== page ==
Sam and Gavin’s garden adventures

So you've moved into a nice new house but the garden is grim. What to do? We say, ask the expert..

Words: Joe Swift

This is just the beginning: in every episode intoGardens will be following Sam and Gavin as they go from being novice gardeners in a brand new and ( I don’t think they will mind my saying this) very messy garden to…well, who knows?

We see this as being like a soap opera which you can follow over the months. There will power tools, rubble, falling trees, craftsmanship, boisterous children and, finally, something very lovely.

We will have a series of experts helping Sam and Gavin out and who better to start with than designer, presenter and Chelsea Flower Show Gold Medal winner Joe Swift who will come up with a master plan…

It’s a familiar story

First house, first garden, young family so not much time or money to spare on doing up the garden. But having poured all their spare cash into erecting a glorious glass walled extension Sam (hands full with two children under two) and Gavin (a DJ) now need to cheer up their back garden which was pretty rubbish even before the builders trashed it.

So what do they want

Somewhere for the children to play A nice view Some plants – but nothing too demanding Somewhere to have barbecues and parties

Just the usual then.

What have they got

Neighbours on three sides One large oak (nice, keep it) Some manky old shrubs (lose them) Muddy, rubbish lawn

What else do we need to know?

Virgin gardeners, but willing to learn It’s got to be a long term project (at least a year) – they haven’t got money to splurge out on doing everything immediately Need to consider safety with two toddlers

First things first: how to make small spaces seem bigger

Use the same trick as you would indoors: light materials and tones will reflect available light and make everything seem brighter and bigger. It’ll make your plants look smarter. Increase the depth of field by planting tall and wispy plants just outside the extension.

Blur the boundaries. If you can see all four walls the garden’s going to feel claustrophobic. Climbers, pots, small shrubs and trees distract the eye.

Cheat: Draw the eye along the diagonal – the false long view will make the garden look bigger.

Choose your kit carefully – Buy stuff like furniture, bbq’s and parasols that fit snugly into the space.

How to make the space your own

Work out where you can sit without being seen. If there’s no one that isn’t overlooked you’ll have to plant or place a barrier in the line of sight. Sam and Gavin have got the oak but a covered swing seat might be a nice idea – and popular with Louie and Honor.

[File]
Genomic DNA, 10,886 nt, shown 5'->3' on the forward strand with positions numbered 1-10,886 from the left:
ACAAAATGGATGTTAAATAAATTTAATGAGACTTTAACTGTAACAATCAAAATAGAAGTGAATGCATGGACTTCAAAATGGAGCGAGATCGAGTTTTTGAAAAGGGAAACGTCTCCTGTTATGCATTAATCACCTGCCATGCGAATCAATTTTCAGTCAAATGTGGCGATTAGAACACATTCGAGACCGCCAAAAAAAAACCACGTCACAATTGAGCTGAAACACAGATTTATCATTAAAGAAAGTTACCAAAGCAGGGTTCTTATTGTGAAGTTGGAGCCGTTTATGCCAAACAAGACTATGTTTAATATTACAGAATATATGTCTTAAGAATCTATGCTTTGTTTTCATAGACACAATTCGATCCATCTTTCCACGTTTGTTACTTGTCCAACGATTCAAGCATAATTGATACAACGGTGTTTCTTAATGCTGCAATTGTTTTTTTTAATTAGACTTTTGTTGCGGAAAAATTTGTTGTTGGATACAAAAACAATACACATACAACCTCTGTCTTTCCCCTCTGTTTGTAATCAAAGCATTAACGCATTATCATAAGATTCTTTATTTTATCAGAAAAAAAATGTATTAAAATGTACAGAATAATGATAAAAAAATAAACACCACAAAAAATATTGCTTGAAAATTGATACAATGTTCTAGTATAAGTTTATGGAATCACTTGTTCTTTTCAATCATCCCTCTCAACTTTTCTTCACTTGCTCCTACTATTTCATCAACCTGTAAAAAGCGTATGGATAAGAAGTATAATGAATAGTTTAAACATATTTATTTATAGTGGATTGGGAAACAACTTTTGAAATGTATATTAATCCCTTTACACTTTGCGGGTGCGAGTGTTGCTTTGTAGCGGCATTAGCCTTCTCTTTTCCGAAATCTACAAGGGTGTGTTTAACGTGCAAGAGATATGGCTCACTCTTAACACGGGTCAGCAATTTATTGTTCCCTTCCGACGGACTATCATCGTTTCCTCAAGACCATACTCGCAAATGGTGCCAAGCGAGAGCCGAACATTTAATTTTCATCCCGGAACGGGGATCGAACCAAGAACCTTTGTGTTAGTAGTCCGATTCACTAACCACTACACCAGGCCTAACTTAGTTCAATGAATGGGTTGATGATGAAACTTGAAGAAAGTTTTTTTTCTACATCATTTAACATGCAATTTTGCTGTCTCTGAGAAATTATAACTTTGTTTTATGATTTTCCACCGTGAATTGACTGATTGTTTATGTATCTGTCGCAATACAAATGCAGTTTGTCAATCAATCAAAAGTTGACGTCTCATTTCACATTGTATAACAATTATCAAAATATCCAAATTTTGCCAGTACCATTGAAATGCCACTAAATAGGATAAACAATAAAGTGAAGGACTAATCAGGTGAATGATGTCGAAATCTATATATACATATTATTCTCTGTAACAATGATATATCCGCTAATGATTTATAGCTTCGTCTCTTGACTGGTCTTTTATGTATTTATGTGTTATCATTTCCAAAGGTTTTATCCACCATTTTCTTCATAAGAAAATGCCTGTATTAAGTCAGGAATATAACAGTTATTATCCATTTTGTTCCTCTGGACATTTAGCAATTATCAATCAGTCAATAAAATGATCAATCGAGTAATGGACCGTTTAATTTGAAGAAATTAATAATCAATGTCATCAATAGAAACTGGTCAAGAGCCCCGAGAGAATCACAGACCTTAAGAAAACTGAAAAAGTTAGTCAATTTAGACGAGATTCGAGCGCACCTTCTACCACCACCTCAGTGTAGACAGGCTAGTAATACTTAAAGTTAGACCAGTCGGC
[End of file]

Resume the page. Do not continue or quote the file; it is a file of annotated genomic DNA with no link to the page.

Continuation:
Secret hidey holes: A pergola (not as naff as it sounds, especially if you grow a vine or some other jollity over it) or a tree with a wide canopy such as Crataegus prunifolia or the more exotic and evergreen loquat, Eriobtrya japonica are perfect to hide under.

Sail shades or parasols work well to create both privacy and shade too and are easy to take down when not in use. (A bit pricier than trees/vines though). How to get the most out of the garden Get one thing to do two or more jobs: I have a slate paving which my kids like to draw on with chalks and the edge of my pond is at the perfect seating height.

Here comes the sun

Plan the seating so it gets the sun when you’re in the garden. Sam and Gavin like an evening drink so they’re going to want to sit down at bottom right had corner of the garden.

Think big

Skimpy seating areas look mean and stingy especially if you’re going to have friends over. Build a big enough space and bring more chairs out from the kitchen. Sam and Gavin have decking just outside the extension and then a paved area leading from that which would work for parties. The terrace needs to be all one level though to make it seem spacier.

Rule of thumb

Avoid level changes in the middle of terraces as they will seriously restrict how many people you can fit around a table and often give an uneasy feeling that you’re falling off!

Nobody’s got any time any more

I totally get that they’re not going to have much time to garden. But they are eager to learn and are up for a bit of planting and watering. The key is to plan things right. My garden’s chocka with plants but it’s absolutely low maintenance. I have a blitz in the autumn and the spring, with the occasional tweak here and there when I’m pottering about. I rarely water, don’t have to mow, and never stake or spray. (Sam’s nodding at this.)

To get their garden in a state where they can just tweak and prod they’ve got to start with decent soil. Otherwise plants will sulk and look rubbish.

Stuff they can do straight away

Dig plenty of organic matter (a few bags of bought from a garden centre) and this being London they’re going to have to chuck on and dig in another few sacks of sharp sand or grit (garden centre not builders’).

The lawn

To get this lot into shape would mean taking up the turf, digging out the subsoil (to prevent billions of weed seeds germinating) and then looking after it all year round. And even then chances are it would end up being churned up into Bestival style mud by the kids. How does Sam feel about fake grass? Not nasty 70s style Astroturf. These days fake grass is as good as fake tans.

And, finally, the plants

Sam and Gavin are a long, long way away from planting right now so if you want to know how it all pans out do read the follow-up article.